I don’t want to get too personal or take too much of your time. Are these questions OK?

Yep, totally. 🙂 I’m happy to discuss transgender issues in any context that’s respectful. The main reason I blog about my experiences, is to help others understand.

Getting into politics and transmisoginy – I suppose anti-transgender radical feminists, known by many as TERFs, would disagree with you and say gender is the effect of growing up in a sexist world- i.e. you “earn” being part of the female gender by surviving life in a sexist society. They believe gender is a social artifact that can be destroyed. Can you speak to that?

Their argument is basically that since I was born into the privilege of being male, I can’t earn the label of “female,” because I wasn’t always at a disadvantage. I could argue here that while others may have seen me as privileged in that regard, it added to the internal anxiety and strife I experienced all through my teen years and most of my twenties, which severely impacted personal relationships, work (not being motivated), etc. But the main argument I want to make here is this: everyone has both privileges and disadvantages.

Is Kim Kardashian less of a woman because she was born into the privilege being wealthy, and didn’t have the disadvantage of having to worry about her safety walking home from a late shift? Is a white woman less deserving because she didn’t have to put up with all of the disadvantages that come with being a person of color?

If anything, I could argue that trans women are moredisadvantaged than most women. We have to worry about “passing” as the gender identify as, or risk being ridiculed everywhere we go. Whether or not I’m allowed to safely use a public restroom is a hot topic of political “debate.” Next month, I have to fly to North Carolina for work, and I’ll be flying with documents that don’t match my name or gender presentation; I’m going to the airport hours early, so I don’t miss my flight when my genitals show up as an “anomaly.”

But rather than focus on who has what specific disadvantage, I choose the point of view that we should all be working together to reduce all forms of disadvantage.

I love that argument about anti-transgender radical feminists.

I do have a concern – If we’re taking about gender as something that exists on a spectrum and is fluid, where does that leave a transgender woman who’s struggling to get society to accept her as a woman? I’m worried viewing gender as being on a spectrum can be used against transgender people to say that no, they’re not women/men. Do you think that’s a valid concern?

Easy peasy. She is a woman because that’s how she identifies to herself, regardless of whether other people are willing to accept her as such.

Gender is a spectrum, but there are two ends to that spectrum: male and female. You can be at either end (man/ woman), somewhere in the middle (bigender, genderqueer), move back and forth (gender fluid), or not even be on the spectrum (agender). (There are lots of other terms for places on or off the gender spectrum, but those are the “main” ones.)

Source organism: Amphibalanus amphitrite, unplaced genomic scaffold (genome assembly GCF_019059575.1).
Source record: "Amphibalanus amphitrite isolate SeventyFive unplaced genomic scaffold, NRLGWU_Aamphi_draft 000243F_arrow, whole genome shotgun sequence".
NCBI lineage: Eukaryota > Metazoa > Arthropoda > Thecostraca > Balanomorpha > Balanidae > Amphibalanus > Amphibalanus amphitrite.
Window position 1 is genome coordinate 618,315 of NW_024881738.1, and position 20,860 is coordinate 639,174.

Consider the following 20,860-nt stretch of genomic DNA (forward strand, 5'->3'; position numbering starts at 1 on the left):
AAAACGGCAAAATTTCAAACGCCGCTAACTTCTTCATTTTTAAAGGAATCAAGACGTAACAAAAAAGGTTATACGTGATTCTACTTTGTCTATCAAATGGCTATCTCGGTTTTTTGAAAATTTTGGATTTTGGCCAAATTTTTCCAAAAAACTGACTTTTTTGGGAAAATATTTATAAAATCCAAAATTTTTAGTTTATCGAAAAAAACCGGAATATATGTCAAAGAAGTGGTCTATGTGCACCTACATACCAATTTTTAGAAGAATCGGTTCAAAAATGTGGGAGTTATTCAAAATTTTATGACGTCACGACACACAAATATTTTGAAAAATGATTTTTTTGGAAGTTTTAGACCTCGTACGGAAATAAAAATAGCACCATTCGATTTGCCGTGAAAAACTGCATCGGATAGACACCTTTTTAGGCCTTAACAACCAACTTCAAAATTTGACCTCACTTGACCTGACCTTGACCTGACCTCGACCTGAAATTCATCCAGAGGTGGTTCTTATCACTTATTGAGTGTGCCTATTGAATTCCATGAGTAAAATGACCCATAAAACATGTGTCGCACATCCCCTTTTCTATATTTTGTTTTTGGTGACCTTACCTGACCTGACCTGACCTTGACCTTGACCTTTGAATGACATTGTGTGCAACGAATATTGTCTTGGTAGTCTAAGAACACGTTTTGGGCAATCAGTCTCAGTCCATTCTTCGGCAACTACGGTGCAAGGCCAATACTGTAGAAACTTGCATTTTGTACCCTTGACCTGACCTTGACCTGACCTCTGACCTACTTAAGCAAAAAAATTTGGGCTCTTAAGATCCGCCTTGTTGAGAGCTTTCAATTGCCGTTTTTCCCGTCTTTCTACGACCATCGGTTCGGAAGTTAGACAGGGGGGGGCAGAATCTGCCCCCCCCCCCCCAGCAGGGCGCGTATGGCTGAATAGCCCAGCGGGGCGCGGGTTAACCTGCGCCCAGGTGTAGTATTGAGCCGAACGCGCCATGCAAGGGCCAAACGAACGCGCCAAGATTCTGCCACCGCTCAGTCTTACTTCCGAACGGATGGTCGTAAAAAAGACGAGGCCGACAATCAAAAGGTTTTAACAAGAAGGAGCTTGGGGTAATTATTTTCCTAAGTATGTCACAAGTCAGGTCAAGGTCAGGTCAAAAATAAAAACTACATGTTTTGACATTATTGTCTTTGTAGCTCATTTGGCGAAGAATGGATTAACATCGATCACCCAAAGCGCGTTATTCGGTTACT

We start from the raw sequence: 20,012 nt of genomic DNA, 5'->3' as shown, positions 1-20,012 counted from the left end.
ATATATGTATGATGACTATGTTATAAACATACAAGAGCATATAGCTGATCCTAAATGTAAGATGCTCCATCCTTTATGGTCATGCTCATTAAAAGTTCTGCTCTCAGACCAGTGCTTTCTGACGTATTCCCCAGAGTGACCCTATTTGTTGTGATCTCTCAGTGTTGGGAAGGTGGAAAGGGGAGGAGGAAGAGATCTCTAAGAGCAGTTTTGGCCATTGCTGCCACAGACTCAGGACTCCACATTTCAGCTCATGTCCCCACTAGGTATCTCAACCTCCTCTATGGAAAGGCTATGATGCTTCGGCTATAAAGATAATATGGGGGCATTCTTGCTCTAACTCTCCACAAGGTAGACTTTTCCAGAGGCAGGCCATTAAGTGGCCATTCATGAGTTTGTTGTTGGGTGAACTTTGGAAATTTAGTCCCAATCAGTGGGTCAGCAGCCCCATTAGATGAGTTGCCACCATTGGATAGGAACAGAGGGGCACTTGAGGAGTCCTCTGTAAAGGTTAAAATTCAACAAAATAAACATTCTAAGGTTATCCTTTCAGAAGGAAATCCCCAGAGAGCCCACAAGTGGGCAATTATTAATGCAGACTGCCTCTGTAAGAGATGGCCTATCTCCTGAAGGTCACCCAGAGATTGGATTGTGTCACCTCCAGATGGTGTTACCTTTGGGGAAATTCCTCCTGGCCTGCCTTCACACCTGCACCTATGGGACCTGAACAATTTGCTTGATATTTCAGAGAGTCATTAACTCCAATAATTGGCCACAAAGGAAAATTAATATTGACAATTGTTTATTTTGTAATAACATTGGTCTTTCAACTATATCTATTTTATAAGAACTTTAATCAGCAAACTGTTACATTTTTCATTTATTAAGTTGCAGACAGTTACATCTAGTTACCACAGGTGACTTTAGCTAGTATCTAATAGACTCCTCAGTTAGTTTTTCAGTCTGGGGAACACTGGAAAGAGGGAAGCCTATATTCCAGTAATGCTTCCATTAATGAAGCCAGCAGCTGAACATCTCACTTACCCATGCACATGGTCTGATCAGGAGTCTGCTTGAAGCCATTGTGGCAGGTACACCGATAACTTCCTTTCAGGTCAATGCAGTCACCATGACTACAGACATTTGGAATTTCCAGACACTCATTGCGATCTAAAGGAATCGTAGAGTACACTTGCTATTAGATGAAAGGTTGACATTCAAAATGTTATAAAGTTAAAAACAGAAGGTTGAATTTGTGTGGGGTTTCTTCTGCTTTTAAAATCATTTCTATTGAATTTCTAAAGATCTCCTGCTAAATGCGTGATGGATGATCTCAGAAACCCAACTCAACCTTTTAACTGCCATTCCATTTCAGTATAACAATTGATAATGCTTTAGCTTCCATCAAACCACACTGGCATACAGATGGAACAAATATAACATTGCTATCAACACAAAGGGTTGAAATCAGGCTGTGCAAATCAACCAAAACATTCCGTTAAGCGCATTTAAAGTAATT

None of that negates the fact that society should accept people as they are.

If gender is on a spectrum, would it be more correct (or ethical) to say you’re a woman or that you belong to some other category that’s neither male nor female? Because some are “all male” or “all female” in that their sex organs, chromosomes and experiences are all in alignment towards them being a man or a woman; and you’re not in either of those categories.

Gender, gender identity, physical sex, and sexuality are all separate, though related ideas. For me, I’ve got a female brain because of the hormone levels I was exposed to in the womb, thus I idenify as (and am) a woman. I simply happened to be born with a penis and testes, because of a chromosmal difference.

Like I said above, everyone has different experiences. Saying that my experiences don’t make me a woman is like saying Kim Kardashian isn’t a woman because she was born rich.

Maybe it’s that nobody is all male or all female; e.g. my sex organs, chromosomes and most of my experiences are in agreement as being male but I don’t like sports and that puts me a notch away from “all male” on the spectrum.

Nobody is all one binary thing or another. We’re all the product of a multi-dimensional grid, with the spectrum of each of the terms I mentioned above (gender, gender identity, physical sex, sexuality) on each axis. Every single person on the planet occupies a different point in that multi-dimensional space, and that doesn’t even take into account invidividual experiences outside of those four axes.

I think Tom Selleck would probably still be all male, though.; kidding, kidding.

Yeah, I’d probably agree with you there. 😛

Check out Amy’s blog, Amy Lane.

Respond to this blog in the comments and keep the dialogue going! If you say it’s OK I’ll try to include your response in a future post.